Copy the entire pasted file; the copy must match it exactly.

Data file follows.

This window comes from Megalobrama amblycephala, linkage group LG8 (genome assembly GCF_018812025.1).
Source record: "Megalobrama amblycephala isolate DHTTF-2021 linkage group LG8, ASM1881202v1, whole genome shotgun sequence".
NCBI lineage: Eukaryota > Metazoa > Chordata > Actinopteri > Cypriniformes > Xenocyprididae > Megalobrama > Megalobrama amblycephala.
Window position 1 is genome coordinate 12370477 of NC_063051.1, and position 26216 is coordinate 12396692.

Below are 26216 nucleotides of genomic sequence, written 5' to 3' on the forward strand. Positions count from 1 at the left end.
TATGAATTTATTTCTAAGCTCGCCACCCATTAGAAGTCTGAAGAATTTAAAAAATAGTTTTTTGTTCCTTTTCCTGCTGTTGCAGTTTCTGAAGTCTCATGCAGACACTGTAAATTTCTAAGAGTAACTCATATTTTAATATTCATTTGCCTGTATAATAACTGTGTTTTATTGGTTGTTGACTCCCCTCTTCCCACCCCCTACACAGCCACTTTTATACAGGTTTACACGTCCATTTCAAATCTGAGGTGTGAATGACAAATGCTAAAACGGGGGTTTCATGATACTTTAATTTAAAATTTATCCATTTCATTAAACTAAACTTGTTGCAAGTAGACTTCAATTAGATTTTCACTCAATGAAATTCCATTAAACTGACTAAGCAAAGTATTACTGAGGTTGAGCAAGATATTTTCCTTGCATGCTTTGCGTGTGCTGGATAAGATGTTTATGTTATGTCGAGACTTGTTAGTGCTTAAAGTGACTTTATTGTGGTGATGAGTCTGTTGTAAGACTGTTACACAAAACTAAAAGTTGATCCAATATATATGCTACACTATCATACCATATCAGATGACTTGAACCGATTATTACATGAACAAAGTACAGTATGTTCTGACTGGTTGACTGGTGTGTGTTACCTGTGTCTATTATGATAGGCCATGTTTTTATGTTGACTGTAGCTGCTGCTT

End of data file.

This window comes from Megalobrama amblycephala, linkage group LG8 (genome assembly GCF_018812025.1).
Source record: "Megalobrama amblycephala isolate DHTTF-2021 linkage group LG8, ASM1881202v1, whole genome shotgun sequence".
NCBI lineage: Eukaryota > Metazoa > Chordata > Actinopteri > Cypriniformes > Xenocyprididae > Megalobrama > Megalobrama amblycephala.
Window position 1 is genome coordinate 12370477 of NC_063051.1, and position 26216 is coordinate 12396692.

Below are 26216 nucleotides of genomic sequence, written 5' to 3' on the forward strand. Positions count from 1 at the left end.
TATGAATTTATTTCTAAGCTCGCCACCCATTAGAAGTCTGAAGAATTTAAAAAATAGTTTTTTGTTCCTTTTCCTGCTGTTGCAGTTTCTGAAGTCTCATGCAGACACTGTAAATTTCTAAGAGTAACTCATATTTTAATATTCATTTGCCTGTATAATAACTGTGTTTTATTGGTTGTTGACTCCCCTCTTCCCACCCCCTACACAGCCACTTTTATACAGGTTTACACGTCCATTTCAAATCTGAGGTGTGAATGACAAATGCTAAAACGGGGGTTTCATGATACTTTAATTTAAAATTTATCCATTTCATTAAACTAAACTTGTTGCAAGTAGACTTCAATTAGATTTTCACTCAATGAAATTCCATTAAACTGACTAAGCAAAGTATTACTGAGGTTGAGCAAGATATTTTCCTTGCATGCTTTGCGTGTGCTGGATAAGATGTTTATGTTATGTCGAGACTTGTTAGTGCTTAAAGTGACTTTATTGTGGTGATGAGTCTGTTGTAAGACTGTTACACAAAACTAAAAGTTGATCCAATATATATGCTACACTATCATACCATATCAGATGACTTGAACCGATTATTACATGAACAAAGTACAGTATGTTCTGACTGGTTGACTGGTGTGTGTTACCTGTGTCTATTATGATAGGCCATGTTTTTATGTTGACTGTAGCTGCTGCTT